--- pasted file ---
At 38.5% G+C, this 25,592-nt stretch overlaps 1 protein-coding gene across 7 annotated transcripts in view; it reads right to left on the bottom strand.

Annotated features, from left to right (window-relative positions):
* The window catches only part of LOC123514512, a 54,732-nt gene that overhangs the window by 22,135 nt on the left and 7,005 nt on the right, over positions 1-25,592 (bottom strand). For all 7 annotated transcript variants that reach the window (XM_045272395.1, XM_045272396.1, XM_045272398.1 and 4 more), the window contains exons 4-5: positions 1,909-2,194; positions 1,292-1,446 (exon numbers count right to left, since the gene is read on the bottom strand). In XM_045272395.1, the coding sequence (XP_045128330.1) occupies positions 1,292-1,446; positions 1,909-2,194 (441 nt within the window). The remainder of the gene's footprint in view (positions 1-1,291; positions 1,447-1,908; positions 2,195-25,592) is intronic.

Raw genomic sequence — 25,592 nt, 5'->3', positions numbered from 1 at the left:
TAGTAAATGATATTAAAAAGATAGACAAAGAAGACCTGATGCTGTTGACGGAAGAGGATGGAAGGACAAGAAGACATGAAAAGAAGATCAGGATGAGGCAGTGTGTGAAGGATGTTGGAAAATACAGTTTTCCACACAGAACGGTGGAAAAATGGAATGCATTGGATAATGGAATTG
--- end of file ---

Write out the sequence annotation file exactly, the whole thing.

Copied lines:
At 38.5% G+C, this 25,592-nt stretch overlaps 1 protein-coding gene across 7 annotated transcripts in view; it reads right to left on the bottom strand.

Annotated features, from left to right (window-relative positions):
* The window catches only part of LOC123514512, a 54,732-nt gene that overhangs the window by 22,135 nt on the left and 7,005 nt on the right, over positions 1-25,592 (bottom strand). For all 7 annotated transcript variants that reach the window (XM_045272395.1, XM_045272396.1, XM_045272398.1 and 4 more), the window contains exons 4-5: positions 1,909-2,194; positions 1,292-1,446 (exon numbers count right to left, since the gene is read on the bottom strand). In XM_045272395.1, the coding sequence (XP_045128330.1) occupies positions 1,292-1,446; positions 1,909-2,194 (441 nt within the window). The remainder of the gene's footprint in view (positions 1-1,291; positions 1,447-1,908; positions 2,195-25,592) is intronic.

Raw genomic sequence — 25,592 nt, 5'->3', positions numbered from 1 at the left:
TAGTAAATGATATTAAAAAGATAGACAAAGAAGACCTGATGCTGTTGACGGAAGAGGATGGAAGGACAAGAAGACATGAAAAGAAGATCAGGATGAGGCAGTGTGTGAAGGATGTTGGAAAATACAGTTTTCCACACAGAACGGTGGAAAAATGGAATGCATTGGATAATGGAATTG